While props and cool analogies help get attention and get you points from the judges, science communicators also need to convey what can be complex information in a clear and concise manner. It’s not just about adding a few ingredients to an existing presentation, but thinking more fundamentally about how to get information from one brain to another.

Former M*A*S*H* star Alan Alda was the guest speaker at the recent SciCom conference in Dublin. The actor, who now leads a science communication programme at Stonybrook University, kept the one-liners coming – “Power corrupts; and PowerPoint corrupts absolutely” – but perhaps his most valuable insight was one that can be used by all communicators, no matter what the topic. “We don’t start with figuring out the message,” he says. “We start with figuring out where the audience is at. It’s about building a connection.”

Improvisation

Alda has used techniques from acting, particularly improvisation, in the courses offered at his science communication centre. On the stage he and Irish science communicator Jonathan McCrea did a silent mirroring exercise, trying to follow exactly what the other was doing, a way to get into sync with the person you are communicating with. One of the attractions of Famelab is that the 12 finalists get a two-day masterclass in science communication with McCrea, and BBC broadcaster Malcolm Love.

“The competitors are extraordinarily bright people, with PhDs and beyond,” says McCrea. “But scientists aren’t typically taught how to communicate from scratch. All through childhood we haven’t been teaching the craft of storytelling.”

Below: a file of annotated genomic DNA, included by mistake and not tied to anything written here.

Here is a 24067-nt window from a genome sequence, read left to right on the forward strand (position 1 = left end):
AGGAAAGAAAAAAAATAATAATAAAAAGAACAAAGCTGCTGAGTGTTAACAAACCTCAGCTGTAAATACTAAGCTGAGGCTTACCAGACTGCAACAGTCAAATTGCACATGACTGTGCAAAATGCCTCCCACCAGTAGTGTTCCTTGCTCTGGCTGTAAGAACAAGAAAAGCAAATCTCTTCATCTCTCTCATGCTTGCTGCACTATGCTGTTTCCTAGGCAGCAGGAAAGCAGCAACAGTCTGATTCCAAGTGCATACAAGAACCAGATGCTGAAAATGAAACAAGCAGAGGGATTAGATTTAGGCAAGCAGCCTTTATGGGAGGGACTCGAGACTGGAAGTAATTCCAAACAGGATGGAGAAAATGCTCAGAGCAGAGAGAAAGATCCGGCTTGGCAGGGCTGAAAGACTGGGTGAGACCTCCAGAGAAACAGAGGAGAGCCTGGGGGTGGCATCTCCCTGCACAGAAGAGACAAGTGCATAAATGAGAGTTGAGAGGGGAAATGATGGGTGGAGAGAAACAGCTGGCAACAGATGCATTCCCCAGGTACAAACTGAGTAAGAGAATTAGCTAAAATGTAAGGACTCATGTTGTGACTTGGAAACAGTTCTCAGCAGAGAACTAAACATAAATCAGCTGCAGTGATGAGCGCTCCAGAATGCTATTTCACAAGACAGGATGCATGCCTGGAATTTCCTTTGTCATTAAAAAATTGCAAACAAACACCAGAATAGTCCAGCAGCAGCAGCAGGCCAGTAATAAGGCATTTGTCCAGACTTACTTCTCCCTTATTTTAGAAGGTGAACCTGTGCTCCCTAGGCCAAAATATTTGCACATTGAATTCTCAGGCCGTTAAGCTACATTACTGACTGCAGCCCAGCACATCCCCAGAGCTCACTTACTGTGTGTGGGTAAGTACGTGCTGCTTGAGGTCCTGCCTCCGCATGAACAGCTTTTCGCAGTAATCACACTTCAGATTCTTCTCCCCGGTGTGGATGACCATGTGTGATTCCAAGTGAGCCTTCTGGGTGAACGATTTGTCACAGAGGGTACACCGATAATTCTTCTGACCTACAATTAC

Love and McCrea use techniques such as visualising, metaphors and prisming – exploring different angles to tell the same story.

“They try to get you out of your comfort zone,” says Kavanagh. “We did exercises like how to talk for a minute about a pen. Or things like communicating your research in 300 words, then 100, 50, 10, down as far as 5. It helps you to pinpoint your key messages. People are exposed to so much information – why should they care? If you’re the expert it’s your job to condense it and make it accessible.”

Maureen Williams is doing her viva for her parasitology PhD later this month, and will be using some of the skills she learned from Famelab
Maureen Williams is doing her viva for her parasitology PhD later this month, and will be using some of the skills she learned from Famelab

For McCrea supporting science communicators is important for wider societal reasons. “For one thing we’re spending public money on science, so people need to understand it. But we also need to think critically about scientific issues, and to do that we need a scientifically literate public.”

Eoin Murphy, who was a finalist last year, says Famelab has opened doors for him in terms of his career and he’s now writing and speaking more about his work researching Huntington’s disease at NUI Galway. Instead of using percentages, he talks about how many people in a packed Croke Park are likely to suffer from Huntington’s – fifteen or twenty, for a disease that is currently incurable.

In his final presentation he used a homemade chromosome, made from pool tubes and Velcro, with different coloured sections to explain how CRISPR gene editing therapy might become a reality for sufferers. Murphy is now involved in organising this year’s Galway heats and urges anyone interested to take part. “There’s a huge demand to communicate science to the public, and there’s no time for waffle. “

Maureen Williams is doing her viva for her parasitology PhD later this month, and will be using some of the skills she learned from Famelab.

“It’s around 40 minutes long, but I’m aiming to do it with photos and graphs. There’ll even be some fun videos of diving into the Shannon to conduct experiments. That’s all down to the fact that I’m no longer afraid to do a presentation without PowerPoint!”

For more information see:www.britishcouncil.ie/famelab

@Famelab_Ireland